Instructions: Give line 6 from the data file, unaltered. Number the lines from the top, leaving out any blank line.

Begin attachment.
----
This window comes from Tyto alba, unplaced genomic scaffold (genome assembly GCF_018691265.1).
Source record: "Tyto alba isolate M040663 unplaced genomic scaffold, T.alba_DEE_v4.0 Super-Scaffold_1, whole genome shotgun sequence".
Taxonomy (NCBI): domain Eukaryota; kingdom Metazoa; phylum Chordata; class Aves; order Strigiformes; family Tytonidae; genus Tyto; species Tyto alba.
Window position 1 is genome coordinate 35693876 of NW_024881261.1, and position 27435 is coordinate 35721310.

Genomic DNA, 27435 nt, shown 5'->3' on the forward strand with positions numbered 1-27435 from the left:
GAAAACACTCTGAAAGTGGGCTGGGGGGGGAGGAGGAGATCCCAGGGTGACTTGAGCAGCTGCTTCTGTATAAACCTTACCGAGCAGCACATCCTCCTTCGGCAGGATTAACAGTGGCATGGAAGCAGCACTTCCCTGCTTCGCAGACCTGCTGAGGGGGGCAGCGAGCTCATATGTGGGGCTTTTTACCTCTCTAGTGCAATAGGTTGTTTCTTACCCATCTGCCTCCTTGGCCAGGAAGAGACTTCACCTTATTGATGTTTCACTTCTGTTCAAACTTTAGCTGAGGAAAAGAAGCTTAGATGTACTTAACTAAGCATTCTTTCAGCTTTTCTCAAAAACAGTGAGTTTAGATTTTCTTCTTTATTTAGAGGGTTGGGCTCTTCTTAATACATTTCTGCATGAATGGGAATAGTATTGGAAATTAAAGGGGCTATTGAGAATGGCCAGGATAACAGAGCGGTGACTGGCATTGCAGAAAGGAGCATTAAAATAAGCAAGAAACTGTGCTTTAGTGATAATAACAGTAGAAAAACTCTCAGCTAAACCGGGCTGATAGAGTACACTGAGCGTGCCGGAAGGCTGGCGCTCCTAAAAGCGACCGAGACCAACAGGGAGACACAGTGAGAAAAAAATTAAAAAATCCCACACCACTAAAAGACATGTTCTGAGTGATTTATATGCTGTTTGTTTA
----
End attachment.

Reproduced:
GAAAACACTCTGAAAGTGGGCTGGGGGGGGAGGAGGAGATCCCAGGGTGACTTGAGCAGCTGCTTCTGTATAAACCTTACCGAGCAGCACATCCTCCTTCGGCAGGATTAACAGTGGCATGGAAGCAGCACTTCCCTGCTTCGCAGACCTGCTGAGGGGGGCAGCGAGCTCATATGTGGGGCTTTTTACCTCTCTAGTGCAATAGGTTGTTTCTTACCCATCTGCCTCCTTGGCCAGGAAGAGACTTCACCTTATTGATGTTTCACTTCTGTTCAAACTTTAGCTGAGGAAAAGAAGCTTAGATGTACTTAACTAAGCATTCTTTCAGCTTTTCTCAAAAACAGTGAGTTTAGATTTTCTTCTTTATTTAGAGGGTTGGGCTCTTCTTAATACATTTCTGCATGAATGGGAATAGTATTGGAAATTAAAGGGGCTATTGAGAATGGCCAGGATAACAGAGCGGTGACTGGCATTGCAGAAAGGAGCATTAAAATAAGCAAGAAACTGTGCTTTAGTGATAATAACAGTAGAAAAACTCTCAGCTAAACCGGGCTGATAGAGTACACTGAGCGTGCCGGAAGGCTGGCGCTCCTAAAAGCGACCGAGACCAACAGGGAGACACAGTGAGAAAAAAATTAAAAAATCCCACACCACTAAAAGACATGTTCTGAGTGATTTATATGCTGTTTGTTTA